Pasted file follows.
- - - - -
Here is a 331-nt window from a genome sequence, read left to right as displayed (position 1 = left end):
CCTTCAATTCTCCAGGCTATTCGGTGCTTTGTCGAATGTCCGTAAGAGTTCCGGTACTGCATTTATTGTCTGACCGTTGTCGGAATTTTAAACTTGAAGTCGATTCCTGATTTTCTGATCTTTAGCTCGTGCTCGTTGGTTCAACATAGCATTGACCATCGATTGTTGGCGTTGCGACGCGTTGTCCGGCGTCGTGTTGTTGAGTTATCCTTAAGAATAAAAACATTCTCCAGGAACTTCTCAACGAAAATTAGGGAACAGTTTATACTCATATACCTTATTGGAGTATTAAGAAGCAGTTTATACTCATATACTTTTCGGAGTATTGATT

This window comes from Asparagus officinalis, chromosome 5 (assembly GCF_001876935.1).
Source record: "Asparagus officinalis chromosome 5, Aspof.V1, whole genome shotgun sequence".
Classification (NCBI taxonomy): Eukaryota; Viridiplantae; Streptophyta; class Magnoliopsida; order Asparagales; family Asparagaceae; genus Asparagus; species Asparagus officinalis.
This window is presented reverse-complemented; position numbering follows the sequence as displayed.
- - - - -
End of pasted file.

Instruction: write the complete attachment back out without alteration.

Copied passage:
Here is a 331-nt window from a genome sequence, read left to right as displayed (position 1 = left end):
CCTTCAATTCTCCAGGCTATTCGGTGCTTTGTCGAATGTCCGTAAGAGTTCCGGTACTGCATTTATTGTCTGACCGTTGTCGGAATTTTAAACTTGAAGTCGATTCCTGATTTTCTGATCTTTAGCTCGTGCTCGTTGGTTCAACATAGCATTGACCATCGATTGTTGGCGTTGCGACGCGTTGTCCGGCGTCGTGTTGTTGAGTTATCCTTAAGAATAAAAACATTCTCCAGGAACTTCTCAACGAAAATTAGGGAACAGTTTATACTCATATACCTTATTGGAGTATTAAGAAGCAGTTTATACTCATATACTTTTCGGAGTATTGATT

This window comes from Asparagus officinalis, chromosome 5 (assembly GCF_001876935.1).
Source record: "Asparagus officinalis chromosome 5, Aspof.V1, whole genome shotgun sequence".
Classification (NCBI taxonomy): Eukaryota; Viridiplantae; Streptophyta; class Magnoliopsida; order Asparagales; family Asparagaceae; genus Asparagus; species Asparagus officinalis.
This window is presented reverse-complemented; position numbering follows the sequence as displayed.